Strauss' 'Salome' Featuring Patricia Racette in Title Role

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Saturday, December 17, 2016

Gerhard Siegel as Herod and Patricia Racette as Salome Gerhard Siegel as Herod and Patricia Racette as Salome (Photo by Ken Howard/Metropolitan Opera)

Tune in at 1 pm Saturday for the radio broadcast of Richard Strauss's Salome.

The fact that Salome is now considered a part of the standard operatic repertoire is particularly interesting, given the scandal and backlash it provoked after its 1905 premier. The opera, based on a German translation of a French play by Oscar Wilde, recounts the biblical story of Salome. Salome, the daughter of King Herod, lusts after the king’s prisoner Jochannan (John the Baptist). Jochannan rebuffs her advances, but soon Salome spies another opportunity — her father demands she dance at a banquet, in exchange for anything she wants.

That dance, “The Dance of the Seven Veils,” was the source of a specific outrage. Although Strauss intended it to be modest, producers embraced much more erotic overtones. Some singers refused to do the dance, requesting a body double be used instead.

Salome’s union of the holy with the profane caused Strauss's one-act opera to be banned in a number of cities including London, Vienna and New York.

Patricia Racette will be taking on the role of the title character. This is her first turn as Salome at the Met Opera. Interestingly enough, she stepped in after the previous actress fell ill, and has provided a riveting performance that has received critical praise.

Saturday’s production is helmed by director Jurgen Flimm, whose previous credits include directions at La Scala, Vienna State Opera and the Royal Opera House.

Salome is the subject of our lasest episode of the He Sang, She Sang podcast, which you can listen to here.

Cast:

Patricia Racette: Salome

Nancy Fabiola Herrera: Herodias

Gerhard Siegel: Herod

Kang Wang: Narraboth

Željko Lučić: Jocahannan

Johannes Debus, conductor

Comments [5]

CastaDiva from New York, NY

Of the principals, Herod and Jokanaan were wonderful. Didn't care for Salome---the wobble in the voice persisted all evening. The other characters all sang admirably. I quite liked the sets, but the costumes were strange.

Dec. 17 2016 07:32 PM
Les from Miami, Florida

For me, those who was most consistently in character as well as in prime vocal estate were Gerhard Siegel as Herod and Z^eljko Lu^cic' as Jochanaan. I enjoyed Nancy Fabiola Herrera's Herodias, but the role is very short. Narraboth's role is shorter in that he kills himself for want of a love that just can't and won't ever happen. I hold Patricia Racette in very high esteem for adding this killer role to her already varied repertory, but the persistent beat and wideness of the vibrato especially above the staff distracted me from Salome`'s obsessive determination as well as causing her to veer slightly off pitch at times, or so it seemed to me. I ignored the updating completely and imagined the set and costumes appropriate to those of Biblical times when there was indeed ... to say the least ... great divergencies of opinion about whether the Messiah has come or will yet come. Strauss's masterly fugal handling of the Five Jews'argument has always awed me, as, truth to tell, has everything in this work. The loud orchestral tuttis, such as the instrumental that begins Scene 3, carried the horror of the drama forward convincingly, but, my personal taste is such that I felt the six horns were too soft throughout even in passages marked "fortissimo", though I was listening with components at full room volume. There was great clarity and detail in the "Dance of the Seven Veils", I thought. The quiet passage with the divided contrabasses plucking high B flats over a low E flat tremolo and bass drum roll was a model of clarity as well as providing one of those moments in opera when time seems to stand still. "Salome`" seems like one continous horror that seems to climax in that dissonant chord resolving to C sharp major five bars before Herod commands "Kill that woman"! I'm glad I heard this performance: as with everything else, I learn a little bit more and love the work at hand a lot more. What a variety of color and emotion there is from first to last in the quadruple reeds, 6 horns, 4 trumpets, 4 trombones and tuba with a massive percussion section including castenettes, xylophone, celesta, organ, harmonium (were both employed?), two harps and strings. All deserve applause who perform and master this opera.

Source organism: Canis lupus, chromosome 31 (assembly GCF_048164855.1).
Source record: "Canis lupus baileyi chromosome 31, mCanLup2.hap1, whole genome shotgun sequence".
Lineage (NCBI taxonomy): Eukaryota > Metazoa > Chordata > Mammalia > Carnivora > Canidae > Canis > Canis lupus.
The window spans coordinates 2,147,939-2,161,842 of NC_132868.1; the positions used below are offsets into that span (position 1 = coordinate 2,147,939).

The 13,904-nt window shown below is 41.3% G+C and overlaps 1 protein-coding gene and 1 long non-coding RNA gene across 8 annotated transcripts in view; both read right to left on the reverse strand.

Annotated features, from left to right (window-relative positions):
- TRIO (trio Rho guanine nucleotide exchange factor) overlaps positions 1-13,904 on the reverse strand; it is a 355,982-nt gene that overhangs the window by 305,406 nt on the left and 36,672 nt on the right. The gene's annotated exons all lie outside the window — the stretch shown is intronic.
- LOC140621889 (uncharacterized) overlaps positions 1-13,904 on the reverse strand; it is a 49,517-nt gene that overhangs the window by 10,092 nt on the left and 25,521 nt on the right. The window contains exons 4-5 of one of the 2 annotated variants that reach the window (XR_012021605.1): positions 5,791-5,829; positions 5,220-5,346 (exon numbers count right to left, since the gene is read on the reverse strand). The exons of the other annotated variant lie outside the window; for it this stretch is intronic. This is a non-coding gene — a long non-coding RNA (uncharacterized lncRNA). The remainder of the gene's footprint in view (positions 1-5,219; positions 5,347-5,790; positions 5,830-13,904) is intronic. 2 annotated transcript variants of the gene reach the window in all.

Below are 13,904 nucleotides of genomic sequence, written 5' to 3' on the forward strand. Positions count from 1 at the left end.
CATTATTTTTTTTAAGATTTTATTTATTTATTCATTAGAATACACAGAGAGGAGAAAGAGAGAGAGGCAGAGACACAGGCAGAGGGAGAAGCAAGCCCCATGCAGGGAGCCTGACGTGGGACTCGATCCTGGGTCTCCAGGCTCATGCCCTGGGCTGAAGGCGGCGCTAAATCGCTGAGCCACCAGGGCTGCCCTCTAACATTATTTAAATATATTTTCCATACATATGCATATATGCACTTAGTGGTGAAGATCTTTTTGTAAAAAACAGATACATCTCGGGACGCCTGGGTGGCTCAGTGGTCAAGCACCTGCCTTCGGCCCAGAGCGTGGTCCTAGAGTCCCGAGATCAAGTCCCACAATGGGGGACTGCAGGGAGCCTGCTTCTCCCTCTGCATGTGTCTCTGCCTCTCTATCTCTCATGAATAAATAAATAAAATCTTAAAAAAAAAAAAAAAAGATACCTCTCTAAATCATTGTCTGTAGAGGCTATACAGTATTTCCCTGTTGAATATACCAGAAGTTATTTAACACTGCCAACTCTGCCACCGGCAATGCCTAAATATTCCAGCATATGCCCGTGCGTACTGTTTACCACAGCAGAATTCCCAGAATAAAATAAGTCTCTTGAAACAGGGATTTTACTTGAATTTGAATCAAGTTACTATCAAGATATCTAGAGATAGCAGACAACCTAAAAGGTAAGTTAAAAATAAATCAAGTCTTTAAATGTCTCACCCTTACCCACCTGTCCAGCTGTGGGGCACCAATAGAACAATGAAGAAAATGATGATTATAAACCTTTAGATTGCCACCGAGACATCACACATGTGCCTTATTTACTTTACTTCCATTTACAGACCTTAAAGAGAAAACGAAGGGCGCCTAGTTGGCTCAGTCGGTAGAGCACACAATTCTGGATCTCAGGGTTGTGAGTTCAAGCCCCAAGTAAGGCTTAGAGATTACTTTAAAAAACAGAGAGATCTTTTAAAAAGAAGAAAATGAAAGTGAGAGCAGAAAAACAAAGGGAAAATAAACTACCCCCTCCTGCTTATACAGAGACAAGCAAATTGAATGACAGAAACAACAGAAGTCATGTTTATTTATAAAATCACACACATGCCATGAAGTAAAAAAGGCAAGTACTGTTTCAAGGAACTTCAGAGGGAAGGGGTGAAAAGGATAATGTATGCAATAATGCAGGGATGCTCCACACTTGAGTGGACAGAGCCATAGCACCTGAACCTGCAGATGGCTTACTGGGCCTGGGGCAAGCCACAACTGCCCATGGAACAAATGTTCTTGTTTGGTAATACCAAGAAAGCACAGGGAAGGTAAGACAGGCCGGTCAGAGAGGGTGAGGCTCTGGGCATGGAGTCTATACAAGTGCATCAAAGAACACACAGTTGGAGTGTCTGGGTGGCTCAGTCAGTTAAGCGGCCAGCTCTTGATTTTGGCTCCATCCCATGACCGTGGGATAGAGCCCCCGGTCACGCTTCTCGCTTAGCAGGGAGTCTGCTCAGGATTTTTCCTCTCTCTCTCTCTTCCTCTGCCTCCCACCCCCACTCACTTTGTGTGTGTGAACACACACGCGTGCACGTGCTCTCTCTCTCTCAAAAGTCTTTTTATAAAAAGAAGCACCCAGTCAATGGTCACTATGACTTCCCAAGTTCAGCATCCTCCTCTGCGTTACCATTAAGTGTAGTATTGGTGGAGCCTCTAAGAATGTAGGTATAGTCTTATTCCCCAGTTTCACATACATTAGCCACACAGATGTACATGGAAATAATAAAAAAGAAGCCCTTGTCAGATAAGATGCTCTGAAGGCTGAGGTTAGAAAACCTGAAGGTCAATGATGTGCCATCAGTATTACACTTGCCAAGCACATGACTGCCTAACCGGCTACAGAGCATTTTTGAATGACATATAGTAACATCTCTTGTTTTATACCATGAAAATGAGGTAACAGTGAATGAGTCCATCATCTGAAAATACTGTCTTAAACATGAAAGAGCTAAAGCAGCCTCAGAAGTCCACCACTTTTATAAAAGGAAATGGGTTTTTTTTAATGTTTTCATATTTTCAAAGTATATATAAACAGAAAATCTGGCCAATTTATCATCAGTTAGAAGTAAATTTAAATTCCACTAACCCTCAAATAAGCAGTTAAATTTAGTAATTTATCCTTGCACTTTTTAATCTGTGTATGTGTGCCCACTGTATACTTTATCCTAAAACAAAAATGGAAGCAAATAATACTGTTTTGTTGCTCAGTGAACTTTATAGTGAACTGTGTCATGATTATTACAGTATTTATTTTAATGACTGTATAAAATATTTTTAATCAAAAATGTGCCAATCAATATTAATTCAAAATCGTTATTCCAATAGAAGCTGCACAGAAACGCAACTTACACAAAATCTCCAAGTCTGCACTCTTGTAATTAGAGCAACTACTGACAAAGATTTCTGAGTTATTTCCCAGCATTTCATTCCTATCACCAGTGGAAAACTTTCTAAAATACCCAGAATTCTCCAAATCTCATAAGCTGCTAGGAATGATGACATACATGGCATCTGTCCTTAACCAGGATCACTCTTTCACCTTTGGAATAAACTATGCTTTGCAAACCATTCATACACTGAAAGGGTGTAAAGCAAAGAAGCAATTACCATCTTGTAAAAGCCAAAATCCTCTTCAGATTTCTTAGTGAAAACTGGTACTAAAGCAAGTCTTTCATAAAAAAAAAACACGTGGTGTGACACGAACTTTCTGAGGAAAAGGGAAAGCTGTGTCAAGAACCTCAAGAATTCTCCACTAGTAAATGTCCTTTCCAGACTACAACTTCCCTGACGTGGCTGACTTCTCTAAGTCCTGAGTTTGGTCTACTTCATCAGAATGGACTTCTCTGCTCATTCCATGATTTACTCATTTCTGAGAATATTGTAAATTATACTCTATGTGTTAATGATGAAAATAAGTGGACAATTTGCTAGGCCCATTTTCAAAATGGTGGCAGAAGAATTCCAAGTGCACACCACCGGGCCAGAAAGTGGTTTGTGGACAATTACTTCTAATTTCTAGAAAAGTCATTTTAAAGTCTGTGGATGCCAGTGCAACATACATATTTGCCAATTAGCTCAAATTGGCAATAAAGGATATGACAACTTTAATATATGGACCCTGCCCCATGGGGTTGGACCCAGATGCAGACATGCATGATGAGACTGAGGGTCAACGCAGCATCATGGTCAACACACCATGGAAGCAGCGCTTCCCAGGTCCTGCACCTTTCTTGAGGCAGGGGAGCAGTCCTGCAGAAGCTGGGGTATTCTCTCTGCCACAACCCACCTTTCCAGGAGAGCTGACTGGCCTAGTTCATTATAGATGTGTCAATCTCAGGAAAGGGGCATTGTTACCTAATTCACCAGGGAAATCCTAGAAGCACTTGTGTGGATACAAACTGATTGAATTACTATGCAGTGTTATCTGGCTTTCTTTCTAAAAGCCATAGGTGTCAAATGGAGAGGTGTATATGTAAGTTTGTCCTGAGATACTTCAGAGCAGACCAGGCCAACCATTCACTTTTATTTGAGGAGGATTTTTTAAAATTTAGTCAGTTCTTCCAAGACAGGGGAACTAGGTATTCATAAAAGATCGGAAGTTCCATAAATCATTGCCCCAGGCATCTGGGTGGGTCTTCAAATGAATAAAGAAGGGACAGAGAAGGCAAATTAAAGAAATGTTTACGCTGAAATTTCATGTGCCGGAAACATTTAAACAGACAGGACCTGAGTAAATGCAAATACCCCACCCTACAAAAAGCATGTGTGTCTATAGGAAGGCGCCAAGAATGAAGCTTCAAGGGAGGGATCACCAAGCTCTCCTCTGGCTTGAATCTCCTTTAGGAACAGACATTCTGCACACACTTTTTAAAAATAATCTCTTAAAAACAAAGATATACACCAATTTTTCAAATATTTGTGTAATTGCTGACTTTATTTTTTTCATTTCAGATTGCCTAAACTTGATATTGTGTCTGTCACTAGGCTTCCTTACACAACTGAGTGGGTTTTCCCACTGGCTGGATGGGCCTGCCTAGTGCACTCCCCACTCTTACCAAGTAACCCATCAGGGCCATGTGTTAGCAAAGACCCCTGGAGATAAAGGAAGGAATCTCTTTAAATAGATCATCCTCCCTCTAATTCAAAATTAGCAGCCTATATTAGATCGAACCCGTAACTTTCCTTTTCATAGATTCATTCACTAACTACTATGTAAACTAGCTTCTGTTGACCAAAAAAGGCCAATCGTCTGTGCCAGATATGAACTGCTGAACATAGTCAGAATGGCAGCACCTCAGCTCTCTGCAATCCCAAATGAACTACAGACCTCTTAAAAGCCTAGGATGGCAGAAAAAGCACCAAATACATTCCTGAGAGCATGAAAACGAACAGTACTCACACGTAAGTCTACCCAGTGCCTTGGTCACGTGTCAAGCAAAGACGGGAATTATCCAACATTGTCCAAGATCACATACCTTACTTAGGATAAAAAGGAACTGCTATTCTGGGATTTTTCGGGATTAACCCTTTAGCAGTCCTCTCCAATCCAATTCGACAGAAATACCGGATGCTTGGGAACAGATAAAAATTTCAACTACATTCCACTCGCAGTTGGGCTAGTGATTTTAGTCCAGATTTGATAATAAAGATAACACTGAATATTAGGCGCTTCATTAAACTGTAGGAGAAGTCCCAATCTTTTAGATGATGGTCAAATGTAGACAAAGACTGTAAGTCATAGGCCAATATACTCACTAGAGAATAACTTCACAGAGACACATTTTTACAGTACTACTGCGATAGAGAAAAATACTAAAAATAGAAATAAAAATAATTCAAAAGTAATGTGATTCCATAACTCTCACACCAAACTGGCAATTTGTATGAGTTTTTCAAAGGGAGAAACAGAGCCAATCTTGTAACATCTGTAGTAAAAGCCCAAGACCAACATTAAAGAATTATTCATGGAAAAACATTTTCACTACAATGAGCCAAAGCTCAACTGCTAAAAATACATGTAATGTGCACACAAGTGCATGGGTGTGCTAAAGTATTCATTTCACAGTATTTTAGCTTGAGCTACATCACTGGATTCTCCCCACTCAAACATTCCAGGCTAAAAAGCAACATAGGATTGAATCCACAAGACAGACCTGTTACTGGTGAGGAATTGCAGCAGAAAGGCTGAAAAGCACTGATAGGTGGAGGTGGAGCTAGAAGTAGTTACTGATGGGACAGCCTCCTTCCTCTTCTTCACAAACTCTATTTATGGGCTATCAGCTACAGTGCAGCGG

Dec. 17 2016 03:37 PM
FredKeller from Sao Paulo

poor singing all afternoon

Dec. 17 2016 03:19 PM
Paul from Brooklyn, NY

Excellent performance. But I enjoyed my own staging and sets in my head.

Dec. 17 2016 02:56 PM
Peter Feldman from New York City

The music of Salome is great but I would never go again to see such repugnant story.

Dec. 17 2016 02:27 PM

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